Great Expectations expectations a.k.a. out-of-the-box rules I can utilise to check my data

GE looks quite promising to be honest. There are fifty-ish out-of-the-box methods with possibility to create my own ones. First method that caught my eye was the regular expression method. I had planned a test with regex: product_id should be numbers only with length of 5 (leading zeros).


The result gave me two false negatives which is correct for my dataset. I also got a partial_unexpected_list. That’s not exactly what I was hoping though. I need the full list of the rows that do not comply with my rule. The full list is especially important for a dataset like this where all the rows that are not valid should be fixed. At minimum I need to know how many rows the list will hold. Better still if the full list could be easily exported elsewhere.

Getting results a.k.a. getting the hang of it

I couldn’t find out if there is an “official” way of storing the invalid results but at least there seems to be an unofficial way of getting the erroneous rows out. When using the GE suite I can define the result format to be “complete”. Then the validation returns the full set of unexpected values. However, this works well only when I filter my original data with the set of unexpected values. As an example, testing for invalid ID’s this seems to work rather well.


Note the “check_invalid”-column. It’s an original attribute (and not a result) of the data set to help validate any results returned by the evaluated solution.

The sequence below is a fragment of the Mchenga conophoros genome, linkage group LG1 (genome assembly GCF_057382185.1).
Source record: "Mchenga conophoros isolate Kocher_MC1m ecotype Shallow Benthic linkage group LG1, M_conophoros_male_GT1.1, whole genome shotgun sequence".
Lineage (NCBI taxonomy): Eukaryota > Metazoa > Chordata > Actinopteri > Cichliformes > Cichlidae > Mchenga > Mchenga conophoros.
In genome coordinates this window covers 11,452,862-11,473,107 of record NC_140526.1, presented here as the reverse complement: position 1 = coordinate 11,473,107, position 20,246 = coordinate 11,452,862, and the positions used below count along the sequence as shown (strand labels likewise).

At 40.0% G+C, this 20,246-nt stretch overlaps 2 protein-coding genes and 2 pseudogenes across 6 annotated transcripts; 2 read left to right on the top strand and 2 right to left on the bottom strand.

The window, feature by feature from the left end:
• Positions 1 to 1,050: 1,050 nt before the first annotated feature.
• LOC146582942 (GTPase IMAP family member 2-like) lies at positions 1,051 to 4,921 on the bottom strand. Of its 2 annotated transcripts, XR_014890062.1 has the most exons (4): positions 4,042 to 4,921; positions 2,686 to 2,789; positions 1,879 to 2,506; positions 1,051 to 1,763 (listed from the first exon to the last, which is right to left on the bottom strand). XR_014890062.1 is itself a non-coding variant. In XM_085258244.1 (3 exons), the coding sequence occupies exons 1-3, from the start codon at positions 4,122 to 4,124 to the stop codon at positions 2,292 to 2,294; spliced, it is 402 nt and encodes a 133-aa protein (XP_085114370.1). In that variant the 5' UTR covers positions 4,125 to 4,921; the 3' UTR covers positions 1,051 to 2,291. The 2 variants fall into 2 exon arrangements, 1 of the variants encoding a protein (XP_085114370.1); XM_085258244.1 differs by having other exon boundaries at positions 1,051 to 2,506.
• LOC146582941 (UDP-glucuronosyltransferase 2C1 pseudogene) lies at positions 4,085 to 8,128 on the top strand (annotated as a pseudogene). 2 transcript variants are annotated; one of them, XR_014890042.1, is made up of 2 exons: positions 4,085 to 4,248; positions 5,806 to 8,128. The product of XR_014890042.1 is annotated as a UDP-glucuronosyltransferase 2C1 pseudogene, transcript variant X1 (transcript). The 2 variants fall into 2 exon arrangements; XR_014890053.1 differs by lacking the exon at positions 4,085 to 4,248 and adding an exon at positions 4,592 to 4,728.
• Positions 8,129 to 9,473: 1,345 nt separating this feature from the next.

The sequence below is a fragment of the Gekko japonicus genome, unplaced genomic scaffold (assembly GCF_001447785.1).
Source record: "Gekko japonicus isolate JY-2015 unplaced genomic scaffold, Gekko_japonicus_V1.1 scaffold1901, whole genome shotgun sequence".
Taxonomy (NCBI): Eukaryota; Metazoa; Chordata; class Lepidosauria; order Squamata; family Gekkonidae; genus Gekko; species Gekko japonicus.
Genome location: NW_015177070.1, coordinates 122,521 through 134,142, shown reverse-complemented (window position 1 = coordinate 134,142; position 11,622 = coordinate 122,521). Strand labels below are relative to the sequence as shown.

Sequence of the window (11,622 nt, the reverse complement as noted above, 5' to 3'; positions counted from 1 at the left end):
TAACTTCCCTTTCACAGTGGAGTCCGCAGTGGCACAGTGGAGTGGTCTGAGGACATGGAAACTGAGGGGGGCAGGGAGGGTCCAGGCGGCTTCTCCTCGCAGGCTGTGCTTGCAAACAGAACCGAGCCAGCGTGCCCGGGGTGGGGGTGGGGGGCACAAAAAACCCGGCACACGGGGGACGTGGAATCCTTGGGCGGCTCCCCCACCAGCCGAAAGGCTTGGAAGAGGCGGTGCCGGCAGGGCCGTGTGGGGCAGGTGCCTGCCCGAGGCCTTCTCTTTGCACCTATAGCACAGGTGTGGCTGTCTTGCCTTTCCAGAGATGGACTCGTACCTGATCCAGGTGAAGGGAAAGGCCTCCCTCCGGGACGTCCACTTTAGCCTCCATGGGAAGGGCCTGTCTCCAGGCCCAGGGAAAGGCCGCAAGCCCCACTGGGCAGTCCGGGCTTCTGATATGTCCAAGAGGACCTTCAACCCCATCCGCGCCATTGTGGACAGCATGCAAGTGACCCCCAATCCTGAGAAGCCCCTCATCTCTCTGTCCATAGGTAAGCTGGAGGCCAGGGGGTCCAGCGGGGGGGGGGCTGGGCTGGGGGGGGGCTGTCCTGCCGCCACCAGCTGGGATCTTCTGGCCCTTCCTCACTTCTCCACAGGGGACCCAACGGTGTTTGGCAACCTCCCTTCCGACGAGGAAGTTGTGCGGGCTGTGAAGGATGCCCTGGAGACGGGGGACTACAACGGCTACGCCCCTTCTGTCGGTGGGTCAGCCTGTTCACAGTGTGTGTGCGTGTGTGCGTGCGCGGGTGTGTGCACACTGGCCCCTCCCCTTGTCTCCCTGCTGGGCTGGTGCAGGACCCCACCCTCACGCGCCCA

More importantly, I learned to use the framework in a way that is at least somewhat closer to how it was meant to be used. Instead of just force calling the methods I can define an entire set of rules and parameters and use that to execute the validations. Setting up this syntax in a configuration file would be highly practical and I’m beginning to see the benefits of the framework. Binding it to an existing data pipeline and architecture, however, isn’t exactly a plug-and-play job.


So, what was I left with? First off, there seems to be a bunch of usable functionalities here. However, the need to combine transformation logic from a basic data frame into something that GE can use looks a bit clumsy. Second, the instructions are missing, especially for Databricks/Spark. I do realize that I am not a hard-core Python (or any other kind) coder and would I have deeper Python knowledge things might have been easier. That being said, any product or system that’s intended to be adapted widely must have damn good documentation available. In my opinion that’s not quite the case with Great Expectations at this point, but I have also seen much worse.

I really need to do more research and maybe try the official way to grasp the usefulness of some of the parts I neglected systematically during this first phase. I’ll probably need to ask for coding instructions in order to create some custom rules and see what restrictions, if any, those have.

Great Expectations has some cool features including data profiling and automatic documentation. I don’t think it be too hard to support a fixed set of rules to be configured through UI. As of now, it should also be relatively easy to fit this code into a pipeline with a few modifications and capsuling. All in all, the framework seems promising and would surely be worth a deeper investigation. I’m looking forward to having some time to do just that.

My kid’s covid test came back negative. All is good and we didn’t have to stay indoors for more than a day. 😊